Stories Come From the Heart

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My head is spinning right now. Today was a pretty good day, nothing particularly amazing happened, but it was pretty relaxed with a couple of great conversations. These great conversations have all connected for me in the great circle of life, so yes, this post is long, but that is because there is simply lots that I must say.

For starters, today Kat and I unpacked our interview that we had with Grant Lichtman yesterday, and the amount of ideas currently in my head our insane!

For the past year-ish (actually looking back at blog posts has allowed me to learn it was actually the beginning of November 2014 that we officially announced our coVenture), Kat and I have been interested in education redesign and student voice. But we’ve come a long way since first making our twitter accounts on the very day of that particular blog post.

Since last year, we have had a number of opportunities to lead design thinking challenges; Kat went to Europe with EF Tours and lead a design thinking session; I gave a MoVe talk at the DT conference FUSE15; we have written a collective of over 365 blog posts; we have a total of over 200 followers on twitter and actively have conversations with education leaders (teachers and some student groups) from around the world; we have created the first ever (to our knowledge) student designed AP class.

Point being: We’ve been wedging our way into education redesign conversations, and now I’d say we are starting to have a decent presence and heard voice in the conversations. Plus being students gives us a unique perspective compared to many educators in these conversations, which definitely helps us stand out a little.

Through all of the discovery and empathy work we’ve been doing over the past year, Kat and I have really started to develop a lot of thoughts around education redesign. For the past few months, especially since the creation of our AP Lang course, we’ve been thinking about actually putting our thoughts into a book to publish. Imagine a book written about education design from students’ perspectives! That would be something different, and hopefully game changing!

During our interview with Mr. Lichtman we really wanted to focus on questions related to the writing process and the journey he went on to create his 2 books (The Falconer and #EdJourney). His support and enthusiasm with our idea was motivating, and his insight invaluable!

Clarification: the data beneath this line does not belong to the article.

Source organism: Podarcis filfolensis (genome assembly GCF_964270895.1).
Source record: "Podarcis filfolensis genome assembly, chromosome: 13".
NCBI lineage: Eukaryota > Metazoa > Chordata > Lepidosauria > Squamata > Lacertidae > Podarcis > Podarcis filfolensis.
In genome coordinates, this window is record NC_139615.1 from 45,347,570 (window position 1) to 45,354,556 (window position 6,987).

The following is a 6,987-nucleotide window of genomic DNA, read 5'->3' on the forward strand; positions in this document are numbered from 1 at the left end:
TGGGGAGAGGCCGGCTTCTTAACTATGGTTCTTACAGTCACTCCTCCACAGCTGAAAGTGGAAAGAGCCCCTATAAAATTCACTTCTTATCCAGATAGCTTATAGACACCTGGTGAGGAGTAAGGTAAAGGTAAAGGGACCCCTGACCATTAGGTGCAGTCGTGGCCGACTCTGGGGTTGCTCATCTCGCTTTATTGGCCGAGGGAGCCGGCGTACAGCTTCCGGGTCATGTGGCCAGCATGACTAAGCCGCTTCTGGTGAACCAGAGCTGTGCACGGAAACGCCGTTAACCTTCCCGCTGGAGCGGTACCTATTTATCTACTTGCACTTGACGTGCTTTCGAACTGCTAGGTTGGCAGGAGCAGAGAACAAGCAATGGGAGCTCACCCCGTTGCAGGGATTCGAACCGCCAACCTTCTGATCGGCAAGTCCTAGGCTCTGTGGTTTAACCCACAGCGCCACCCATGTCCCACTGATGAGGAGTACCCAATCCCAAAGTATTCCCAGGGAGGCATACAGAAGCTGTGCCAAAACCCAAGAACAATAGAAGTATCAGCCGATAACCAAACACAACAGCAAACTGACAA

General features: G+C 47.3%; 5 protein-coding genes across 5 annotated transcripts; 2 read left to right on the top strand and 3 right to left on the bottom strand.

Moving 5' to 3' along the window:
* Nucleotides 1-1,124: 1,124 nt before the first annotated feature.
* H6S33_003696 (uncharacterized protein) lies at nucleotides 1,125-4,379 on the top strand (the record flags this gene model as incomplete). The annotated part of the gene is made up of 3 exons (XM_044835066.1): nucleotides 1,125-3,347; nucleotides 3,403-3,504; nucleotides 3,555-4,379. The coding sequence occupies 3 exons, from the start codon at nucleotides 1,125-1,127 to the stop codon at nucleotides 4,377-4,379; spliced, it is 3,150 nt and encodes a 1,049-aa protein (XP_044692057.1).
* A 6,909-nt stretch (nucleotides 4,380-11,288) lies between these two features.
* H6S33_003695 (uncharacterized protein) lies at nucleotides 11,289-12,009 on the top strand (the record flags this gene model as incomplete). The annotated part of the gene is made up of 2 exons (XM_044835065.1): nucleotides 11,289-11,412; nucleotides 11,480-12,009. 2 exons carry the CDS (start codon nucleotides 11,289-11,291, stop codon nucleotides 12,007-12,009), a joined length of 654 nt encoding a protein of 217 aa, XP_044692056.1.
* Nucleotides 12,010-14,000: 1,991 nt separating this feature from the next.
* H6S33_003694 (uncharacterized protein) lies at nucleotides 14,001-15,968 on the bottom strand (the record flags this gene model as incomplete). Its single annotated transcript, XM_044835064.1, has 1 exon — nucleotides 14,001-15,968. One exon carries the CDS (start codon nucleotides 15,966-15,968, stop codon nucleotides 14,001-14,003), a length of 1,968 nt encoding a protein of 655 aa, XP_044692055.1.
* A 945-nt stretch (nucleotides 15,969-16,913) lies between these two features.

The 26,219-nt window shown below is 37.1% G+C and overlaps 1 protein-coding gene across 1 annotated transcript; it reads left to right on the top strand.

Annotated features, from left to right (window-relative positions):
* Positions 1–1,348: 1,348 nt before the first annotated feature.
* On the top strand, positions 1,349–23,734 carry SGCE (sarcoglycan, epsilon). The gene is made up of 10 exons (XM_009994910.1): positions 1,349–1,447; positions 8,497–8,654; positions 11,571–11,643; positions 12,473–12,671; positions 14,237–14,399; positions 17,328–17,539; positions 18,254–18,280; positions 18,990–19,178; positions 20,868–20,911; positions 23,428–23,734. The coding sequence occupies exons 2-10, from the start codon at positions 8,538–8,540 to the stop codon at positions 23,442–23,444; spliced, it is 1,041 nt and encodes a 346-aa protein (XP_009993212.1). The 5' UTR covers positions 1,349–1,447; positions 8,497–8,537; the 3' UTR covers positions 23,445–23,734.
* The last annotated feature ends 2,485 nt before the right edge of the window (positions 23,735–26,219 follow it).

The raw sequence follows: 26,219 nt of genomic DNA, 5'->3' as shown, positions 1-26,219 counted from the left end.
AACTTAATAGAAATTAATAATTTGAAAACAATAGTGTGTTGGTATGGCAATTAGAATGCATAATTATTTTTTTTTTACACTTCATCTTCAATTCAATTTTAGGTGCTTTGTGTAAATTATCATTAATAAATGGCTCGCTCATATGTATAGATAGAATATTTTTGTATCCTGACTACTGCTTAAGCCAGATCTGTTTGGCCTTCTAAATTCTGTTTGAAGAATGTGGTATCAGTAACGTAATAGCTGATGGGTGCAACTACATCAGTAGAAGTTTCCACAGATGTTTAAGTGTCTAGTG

Today while unpacking, Kat and I tried to focus on these essential questions that Mr. Lichtman asked us:

  • What are you writing?
  • Why are you writing it?
  • Who are you writing it for?
  • What else is already out there that may be like it?
  • Why should you be the ones writing it?

These questions may sound almost obvious to ask when trying to write something, but sometimes questions become more powerful and helpful when someone else asks you them.

When I say Kat and I focused on these questions, I mean we actually tried to start brainstorming some answers, but obviously we are still vary early in this process. The important thing is: we are in this process.

Our talk today clarified some of our thoughts, and we know we want to do this because we have things we need to say and we have things we want to learn more about to help others find their way on this journey to education redesign. Design thinking is human centered problem solving. In human centered problem solving we work with users to solve the problems. In schools the largest population of users is the student population. Therefore, it only makes sense that student voices are involved in the education redesign process.

It is due to my extremely strong belief in this that my personal how might we that drives my learning and actions at this point in my life is, “How might we make student voice at the forefront of education redesign?”